USA Today’s Larry Copeland tells us that many coastal Mississippi towns are rebuilding their communities with new urbanist principles in mind. But not all towns are jumping on the bandwagon. Towns like Biloxi seem weary of recent efforts to create walkable communities with widespread access to shops and offices, a new concept for a region previously designed for the automobile. Nevertheless, new urbanists are working with public officials and companies like Lowe’s to offer residents vibrant permanent housing alternatives to the temporary government trailer.
In a USA Today cover story today, Larry Copeland gave John Norquist a chance to react to the not-so-good news found in the latest "Commuting in America" report.
John used the opportunity to say how growing developer interest in mixed-use urbanism is poised to affect the so-far declining numbers for walking as a share of commuting nationwide -- at least slowing the decline and perhaps eventually leading to a turnaround. The report focuses on the 1980-2000 period.
Alan Ehrenhalt’s Assessments column in the September issue of Governing looks bittersweetly at the phenomenon of transit-oriented gentrification. The used bookstore Ehrenhalt’s daughter works at, smack between Minneapolis and St. Paul, will soon front a light rail station. Its owner fears the higher rents and gentrification that he believes inevitably follows.
With two alternatives proposed to replace the Alaskan Way Viaduct, Washington State representatives remain skeptical of a new multilane thoroughfare. The Congress for the New Urbanism and the Center for Neighborhood Technology disagree with the state's estimates for future traffic demands. The two organizations will continue to push for the
With two alternatives proposed to replace the Alaskan Way Viaduct, Washington State representatives remain skeptical of a new multilane thoroughfare. The Congress for the New Urbanism and the Center for Neighborhood Technology disagree with the state's estimates for future traffic demands. The two organizations will continue to push for the removal of the current highway. The future of Seattle's Alaskan Way Viaduct remains uncertain.
USA Today’s Haya El Nasser investigates Wal-mart’s big new move in coastal Mississippi—going urban. After Hurricane Katrina ravaged south Mississippi, there is opportunity to consider alternative measures in urban design. But can a marriage between Wal-Mart and historical downtowns be successful?
Governing Magazine's Chris Swope spent a week or so on the MIssissippi Coast and did some admirable reporting. Swope casts a wider-than-normal net, moving beyond Biloxi and encountering forward-thinking elected officials such as Mayor Connie Moran of Ocean Springs and Mayor Brent Warr of Gulfport (the largest city on the Mississippi coast) who are seeking to capitalize on the New Urbanist visions and resources that have been in ample supply in the state since the huge CNU charrette last October. Long Beach emerges as a typical coastal town -- not a casino mecca like Biloxi nor an artist haven like Bay St. Louis or Ocean Springs -- that is wrestling with questions of whether to accept conventional development or to strive to build a more livable, connected, and enduring community.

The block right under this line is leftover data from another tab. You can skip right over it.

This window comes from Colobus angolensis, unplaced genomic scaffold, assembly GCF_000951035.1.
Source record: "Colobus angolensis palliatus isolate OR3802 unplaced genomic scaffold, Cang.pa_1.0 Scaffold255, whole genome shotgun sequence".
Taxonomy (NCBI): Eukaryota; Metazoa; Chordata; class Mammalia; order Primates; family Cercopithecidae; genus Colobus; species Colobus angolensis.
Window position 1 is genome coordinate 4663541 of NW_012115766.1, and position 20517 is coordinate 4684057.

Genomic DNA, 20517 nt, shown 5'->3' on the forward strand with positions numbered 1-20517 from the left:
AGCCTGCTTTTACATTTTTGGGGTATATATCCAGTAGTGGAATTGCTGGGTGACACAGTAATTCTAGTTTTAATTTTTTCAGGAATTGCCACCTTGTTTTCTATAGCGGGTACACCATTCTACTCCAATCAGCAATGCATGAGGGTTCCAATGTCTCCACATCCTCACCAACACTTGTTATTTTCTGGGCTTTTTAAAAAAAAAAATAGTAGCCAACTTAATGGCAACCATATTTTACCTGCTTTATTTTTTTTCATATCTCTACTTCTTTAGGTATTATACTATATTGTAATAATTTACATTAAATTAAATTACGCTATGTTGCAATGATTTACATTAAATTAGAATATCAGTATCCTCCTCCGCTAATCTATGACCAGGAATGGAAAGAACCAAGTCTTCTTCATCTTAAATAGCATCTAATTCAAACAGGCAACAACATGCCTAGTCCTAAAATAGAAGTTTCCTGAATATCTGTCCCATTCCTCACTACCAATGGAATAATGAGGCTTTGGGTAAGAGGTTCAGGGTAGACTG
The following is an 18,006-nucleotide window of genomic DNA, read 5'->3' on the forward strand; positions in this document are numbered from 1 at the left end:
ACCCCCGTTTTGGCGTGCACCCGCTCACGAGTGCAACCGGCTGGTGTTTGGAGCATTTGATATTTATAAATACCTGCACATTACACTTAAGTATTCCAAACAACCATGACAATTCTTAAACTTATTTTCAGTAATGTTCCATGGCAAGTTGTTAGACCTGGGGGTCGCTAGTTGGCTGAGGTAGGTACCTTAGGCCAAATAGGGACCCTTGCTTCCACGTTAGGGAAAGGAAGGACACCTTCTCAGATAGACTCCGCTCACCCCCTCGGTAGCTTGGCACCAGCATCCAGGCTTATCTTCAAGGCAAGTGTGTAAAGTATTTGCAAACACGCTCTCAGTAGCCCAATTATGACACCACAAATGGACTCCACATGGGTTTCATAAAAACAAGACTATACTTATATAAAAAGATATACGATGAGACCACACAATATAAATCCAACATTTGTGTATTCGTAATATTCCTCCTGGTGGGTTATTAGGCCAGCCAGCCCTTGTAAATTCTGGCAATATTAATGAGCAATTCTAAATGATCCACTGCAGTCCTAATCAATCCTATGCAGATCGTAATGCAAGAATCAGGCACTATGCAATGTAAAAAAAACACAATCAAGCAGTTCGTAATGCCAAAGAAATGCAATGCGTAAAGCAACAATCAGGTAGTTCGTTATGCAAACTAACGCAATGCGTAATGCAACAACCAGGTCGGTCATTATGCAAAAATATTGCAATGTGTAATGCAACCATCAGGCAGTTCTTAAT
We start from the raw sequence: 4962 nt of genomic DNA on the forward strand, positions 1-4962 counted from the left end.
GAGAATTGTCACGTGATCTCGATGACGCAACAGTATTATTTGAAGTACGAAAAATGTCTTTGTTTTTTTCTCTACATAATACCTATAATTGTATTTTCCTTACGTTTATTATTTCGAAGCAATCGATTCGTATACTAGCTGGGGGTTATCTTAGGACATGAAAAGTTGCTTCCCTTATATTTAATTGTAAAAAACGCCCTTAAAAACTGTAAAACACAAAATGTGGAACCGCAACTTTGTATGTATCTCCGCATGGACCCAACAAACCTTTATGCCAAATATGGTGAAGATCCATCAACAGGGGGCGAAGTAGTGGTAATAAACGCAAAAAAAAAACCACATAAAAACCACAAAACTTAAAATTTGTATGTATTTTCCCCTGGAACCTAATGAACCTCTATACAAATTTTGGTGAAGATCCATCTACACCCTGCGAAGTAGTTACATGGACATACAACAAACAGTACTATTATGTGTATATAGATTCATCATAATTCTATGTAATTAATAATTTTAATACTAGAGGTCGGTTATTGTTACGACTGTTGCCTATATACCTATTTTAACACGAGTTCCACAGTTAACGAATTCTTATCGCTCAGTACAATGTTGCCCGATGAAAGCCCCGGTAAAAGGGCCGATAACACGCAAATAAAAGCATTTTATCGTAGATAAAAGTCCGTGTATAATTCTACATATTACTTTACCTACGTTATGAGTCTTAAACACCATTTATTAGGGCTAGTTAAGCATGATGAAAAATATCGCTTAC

The debate over what to do with Seattle's Alaskan Way Viaduct continues. Groups such as the Congress for the New Urbanism and Center for Neighborhood Technology has completed studies showing errors in the WSDOT estimates of traffic projections. These projections are vital to deciding whether to replace the viaduct or to simply tear it down. Will the citizens of Seattle change their transportation ways if given realistic alternatives?
New Urbanism has now arrived in America's Motor City. Even in the land of the car, people are ditching the two-car garage and opting for walkability and convenient location. John Gallagher gives a preview of what could be a miraculous urban turnaround for a city known well for its post-World War II urban decay. Gallagher paints New Urbanism's early brainchild, Seaside, as a successful model for suburban alternatives, but will the allure of dense urban living in a northern industrial city be strong enough to slow suburban sprawl?
Amit R. Paley surveyed the greater Washington, D.C. region to find more homeowners opting for smaller lawns or no lawn at all. While not all persons interviewed prefer less lawn, a growing number of people see lawns as a costly maintenance burden. Some feel a private lawn can be easily traded for a close-knit neighborhood feel created by smaller lots and less grass. Are green lawns getting phased out?